The Wine Spice Rack

When the wood is ready, the barrel is put together using heat to bend the wood staves into the rounded form we all know. As the wood is “toasted”, it takes on a huge range of flavors. Most wineries tend to go with the medium toast that hovers around aromas of vanilla, mocha, perhaps a little smoke. As the toast increases stronger aromas become dominant like caramel, tobacco, spicy notes.

One very important thing that winemakers mention is that the selection of barrels is, at first, an experiment. Winemakers often will select several barrels from different coopers, “brands”, and test them with small lots of wine. They evaluate, blend, and come to a percentage which works for them. This is important to underscore since even though two barrels may come from the same forest, the brand (and way they are prepared) yield wildly different results. It depends what you’re looking for. For example, there seems to be some consensus that Seguin Moreau, often coined the “Mercedes Benz” of barrels, works well with Bordeaux-style blends. Similarly, use of the Francois Frères brand is often with Burgundian wines like Pinot Noir. However, like everything in wine, it depends on a kazillion variables: vintage, grape, local terroir, and what wine you have in your head. Remember, wines have personalities and styles and they don’t change year-to-year. The subtle differences that do change reflect that year’s climate and the percentages in the blend to reflect the wine’s character.

Age Matters

Another critical decision winemakers must make when aging their wine is the number of uses of the barrel: new, 1 year, and 2 years old. Ever walk in a barrel cellar full of new fresh oak? Breathe deeply. It smells amazing. For me, it has an earthy, homey scent between a toasty-cookie smell, spice, and wine. That’s the potency of these new babies. Claudia estimates that after one-year of use, barrels loose as much as 60% of their potency. But wait a minute; the whole point of fine winemaking isn’t to cover the wine with oak. It’s to be integrated and balanced. Would you take your curry and spike it with ¼ cup cayenne pepper or cinnamon? Negative.  Here’s where used barrels can be perfect. Sometimes you want slow oxygenation of the wine but the wine itself cannot handle a new barrel. Enter the second use barrel. You want a little of the oak nuances but not overpowering. This percentage is trial and error and sometimes, the vintage will dictate this. For example, in France in a good year, you could use a new barrel for Bordeaux. A less-than-stellar vintage? You’ll be sipping on wood. It’s about finding that perfect balance.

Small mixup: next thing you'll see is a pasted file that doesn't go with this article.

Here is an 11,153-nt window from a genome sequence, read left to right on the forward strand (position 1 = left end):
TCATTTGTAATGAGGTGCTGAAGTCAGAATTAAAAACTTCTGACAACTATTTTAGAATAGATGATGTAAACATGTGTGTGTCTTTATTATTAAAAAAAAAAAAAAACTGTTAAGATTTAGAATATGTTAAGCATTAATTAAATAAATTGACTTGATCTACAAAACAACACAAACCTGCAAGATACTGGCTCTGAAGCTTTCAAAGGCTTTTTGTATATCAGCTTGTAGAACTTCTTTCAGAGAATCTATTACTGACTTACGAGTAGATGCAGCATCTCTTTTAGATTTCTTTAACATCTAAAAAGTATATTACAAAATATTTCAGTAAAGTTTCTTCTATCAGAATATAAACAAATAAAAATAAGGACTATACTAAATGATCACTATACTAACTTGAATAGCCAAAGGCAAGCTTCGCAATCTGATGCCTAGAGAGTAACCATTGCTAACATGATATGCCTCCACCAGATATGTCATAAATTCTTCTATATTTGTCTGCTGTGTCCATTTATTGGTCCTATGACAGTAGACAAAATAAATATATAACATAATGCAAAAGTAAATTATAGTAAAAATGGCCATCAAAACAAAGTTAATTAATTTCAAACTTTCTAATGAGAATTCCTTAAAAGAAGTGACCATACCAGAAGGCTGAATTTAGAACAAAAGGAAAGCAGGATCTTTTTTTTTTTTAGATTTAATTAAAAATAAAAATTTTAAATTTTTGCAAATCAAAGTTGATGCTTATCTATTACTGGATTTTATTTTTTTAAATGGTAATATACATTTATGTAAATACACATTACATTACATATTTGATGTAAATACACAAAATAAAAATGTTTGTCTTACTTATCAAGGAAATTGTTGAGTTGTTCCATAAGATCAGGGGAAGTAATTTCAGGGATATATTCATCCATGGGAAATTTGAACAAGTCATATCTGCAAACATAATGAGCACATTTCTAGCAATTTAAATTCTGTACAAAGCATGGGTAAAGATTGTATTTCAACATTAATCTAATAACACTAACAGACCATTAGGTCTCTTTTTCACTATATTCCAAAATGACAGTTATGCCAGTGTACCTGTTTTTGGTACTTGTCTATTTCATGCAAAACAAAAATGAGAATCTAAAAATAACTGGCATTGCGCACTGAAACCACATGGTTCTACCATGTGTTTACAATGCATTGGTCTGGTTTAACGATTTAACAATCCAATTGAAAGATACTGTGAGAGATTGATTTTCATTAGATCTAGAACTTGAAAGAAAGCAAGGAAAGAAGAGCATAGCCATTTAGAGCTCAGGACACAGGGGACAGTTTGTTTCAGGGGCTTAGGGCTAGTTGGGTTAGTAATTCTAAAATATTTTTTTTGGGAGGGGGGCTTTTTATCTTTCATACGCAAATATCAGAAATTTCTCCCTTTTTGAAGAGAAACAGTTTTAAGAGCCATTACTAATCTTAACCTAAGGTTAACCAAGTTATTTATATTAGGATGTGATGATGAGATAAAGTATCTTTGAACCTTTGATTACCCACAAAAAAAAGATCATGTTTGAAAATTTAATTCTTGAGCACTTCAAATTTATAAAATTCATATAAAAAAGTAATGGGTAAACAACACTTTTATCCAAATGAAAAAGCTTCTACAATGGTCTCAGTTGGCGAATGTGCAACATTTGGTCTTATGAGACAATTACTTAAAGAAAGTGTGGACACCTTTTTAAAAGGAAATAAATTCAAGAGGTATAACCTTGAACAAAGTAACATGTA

French v. American Oak & Oak Chips

The two most widely used types of oak today are French and American. There seems to be some question as to whether not one is better than another. They are simply different. American oak tends to be more intensely flavored than French oak due to the fact that American oak has two to four times as many lactones. Winemakers gravitate to American oak for bold, powerful reds, or for warm climate Chardonnay (particularly in California). Let’s keep this in mind—the raw material here, oak, are different species. As such, they have different grains and a completely  approach to preparing the wood. American oak is dried in a kiln-oven. It is split with a saw so it produces twice as much, making the barrels much more economical. The wood grain is not as fine and so more oxygen enters the barrel producing a faster evolution of the wine to soften its tannic nature (hence the preference for “big” reds like Zinfandel).  They are different animals. Enjoy your wine!

When booking your wine tour with us, if you’d like to learn first-hand about barrel tasting in Chile, Argentina or Uruguay, just let us know and we can customize your tour to include this fun and educational experience.


Emily in Chile November 7, 2011 at 12:46 pm

I feel like I learned a lot more about the barrels on my most recent wine tasting trip. I must be getting older because previously I’d been of the “I’m only interested in the tour because it’s how to get to the tasting” school, but now I find myself interested in all the choices and tiny changes that go into making wines so different from each other.

Lani November 8, 2011 at 10:53 am

Good point Liz and thanks for the very interesting post!